The British Film Institute (BFI) is facing accusations of misogyny over a season dedicated to “fierce females”.
The programme includes films featuring “some of the most wickedly compelling female characters on screen”.
In December, more than 330 academics and critics signed a letter warning that it risked “uncritically parroting” the misogyny of Hollywood.
The Playing the Bitch season was programmed by Anna Bogutskaya, who said she hoped to “start a conversation”.
In a blog explaining the project, Ms Bogutskaya said she realised the title had “powerful connotations” that made it “offensive to many”.
She wrote: “My intention is not to provoke but to pose a question I can’t answer by myself: what makes a screen ‘bitch’?”
The protest letter, led by Dr Erika Balsom and Dr Elena Gorfinkel, senior lecturers in film studies at King’s College London, was sent after an outline of the season, then simply titled Bitches, was announced.
They said the characters in question “do not subvert gender norms, they inhabit stereotypes”. In this context, they said the word was “insulting, not empowering”.
The season also reinforced a “woeful status quo” by featuring “male representations of crazy, damaged, spiteful women”, they wrote.
Dr Balsom and Dr Gorfinkel met the BFI in January to discuss their complaints, and the full line-up was announced on 1 May.
On Friday, the pair told BBC News: “The BFI has failed to listen to over 330 scholars, film-makers, curators, artists, critics, etc, who expressed doubts about their season with ample time for them to reflect on their choices.”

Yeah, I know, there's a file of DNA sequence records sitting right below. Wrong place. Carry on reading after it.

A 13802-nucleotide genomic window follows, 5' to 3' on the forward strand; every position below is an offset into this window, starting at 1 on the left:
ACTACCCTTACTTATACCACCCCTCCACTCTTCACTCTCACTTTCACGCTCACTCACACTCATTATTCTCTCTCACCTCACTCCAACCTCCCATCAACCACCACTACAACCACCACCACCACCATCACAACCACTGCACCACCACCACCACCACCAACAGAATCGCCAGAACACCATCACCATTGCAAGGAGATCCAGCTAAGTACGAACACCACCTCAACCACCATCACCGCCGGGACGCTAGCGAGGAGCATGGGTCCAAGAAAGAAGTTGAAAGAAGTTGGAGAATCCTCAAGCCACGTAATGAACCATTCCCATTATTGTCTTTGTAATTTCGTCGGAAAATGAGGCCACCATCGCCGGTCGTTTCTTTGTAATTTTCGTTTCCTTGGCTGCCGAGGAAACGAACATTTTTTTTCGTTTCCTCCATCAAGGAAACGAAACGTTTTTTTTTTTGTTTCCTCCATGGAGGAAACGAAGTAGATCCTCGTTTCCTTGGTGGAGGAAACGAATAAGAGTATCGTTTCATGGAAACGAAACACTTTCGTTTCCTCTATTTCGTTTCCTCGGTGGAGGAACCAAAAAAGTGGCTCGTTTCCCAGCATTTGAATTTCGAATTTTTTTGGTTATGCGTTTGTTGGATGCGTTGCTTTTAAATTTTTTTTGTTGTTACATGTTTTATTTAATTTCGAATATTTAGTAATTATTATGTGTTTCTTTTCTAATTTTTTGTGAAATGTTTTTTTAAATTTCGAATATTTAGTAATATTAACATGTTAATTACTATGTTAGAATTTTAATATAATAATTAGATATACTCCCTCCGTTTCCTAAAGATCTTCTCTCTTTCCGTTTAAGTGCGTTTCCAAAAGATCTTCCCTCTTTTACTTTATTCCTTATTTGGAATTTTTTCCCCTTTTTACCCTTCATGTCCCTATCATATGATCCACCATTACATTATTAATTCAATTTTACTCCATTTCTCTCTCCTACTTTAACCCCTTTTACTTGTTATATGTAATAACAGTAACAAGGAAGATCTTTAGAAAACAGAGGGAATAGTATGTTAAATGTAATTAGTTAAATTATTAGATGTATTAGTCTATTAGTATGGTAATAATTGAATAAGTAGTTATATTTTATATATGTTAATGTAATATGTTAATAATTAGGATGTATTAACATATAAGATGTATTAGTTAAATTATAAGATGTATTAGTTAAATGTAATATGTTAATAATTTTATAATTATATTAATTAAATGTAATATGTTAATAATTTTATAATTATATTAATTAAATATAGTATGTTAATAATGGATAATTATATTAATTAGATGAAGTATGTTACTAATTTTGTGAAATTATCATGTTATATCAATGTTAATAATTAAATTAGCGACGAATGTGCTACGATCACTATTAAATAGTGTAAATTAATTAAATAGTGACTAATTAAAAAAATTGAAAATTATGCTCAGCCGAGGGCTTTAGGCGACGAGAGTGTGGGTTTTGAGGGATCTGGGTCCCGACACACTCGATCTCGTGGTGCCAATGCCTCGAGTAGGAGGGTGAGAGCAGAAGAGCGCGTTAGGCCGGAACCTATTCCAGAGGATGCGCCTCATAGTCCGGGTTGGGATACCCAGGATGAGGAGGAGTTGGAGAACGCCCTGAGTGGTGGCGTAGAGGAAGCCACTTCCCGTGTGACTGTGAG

The film screenings and panel discussions will take place in June.
Portrayals on the bill include
- Bette Davis as a malevolent Southern aristocrat in The Little Foxes
- Meryl Streep and Goldie Hawn as sworn enemies in Death Becomes Her
- Nicole Kidman as an ambitious weather presenter in To Die For
- Rosamund Pike as the anti-heroine in Gone Girl
The season is advertised as a “thought provoking analysis” of “tough, difficult women” that aims to celebrate “self-determining, independent, defiant, but always charismatic anti-heroines”.
All the films featured were made by male directors, but, in a statement to The Telegraph, the BFI said more than half of the work was taken from source material written by women.
The spokesman said: “We thought very hard about using the word ‘bitch’ for the programme and appreciate that it is a provocative term, infused with different meaning by people from different genders, generations, backgrounds and cultures.
“This is a really interesting and important conversation, and we are going to directly address the word and its meaning in this season through our events programme.”
Analysis by Megha Mohan, BBC gender and identity correspondent
There’s a meme that’s recently been reblogged on Tumblr. It’s of Glenn Close as Creulla De Vil in the 1996 film 101 Dalmatians.
She says: “More good women have been lost to marriage than to war, famine, disease, and disaster. You have talent, darling. Don’t squander it.” A comment underneath says: “Patriarchy is that they gave this line to a villain.”
It’s a conversation that film students have had for decades – does the male gaze result in one-dimensional women on the screen? Particularly the heartless, icy woman who assumes cartoonish traits that further perpetuate gender-based stereotypes?
A prime example? An ambitious woman is a bitch. Critics of the BFI season take exception to this word and the connotations around it.
The BFI says the word is a vehicle to explore female characters. But in an age where social media users criticised Brie Larson’s Captain Marvel role by telling her to “smile more” (to which she responded by Photoshopping smiles onto Superman, Iron Man and Captain America), we still aren’t quite there with appreciating a female hero – or a “bitch”.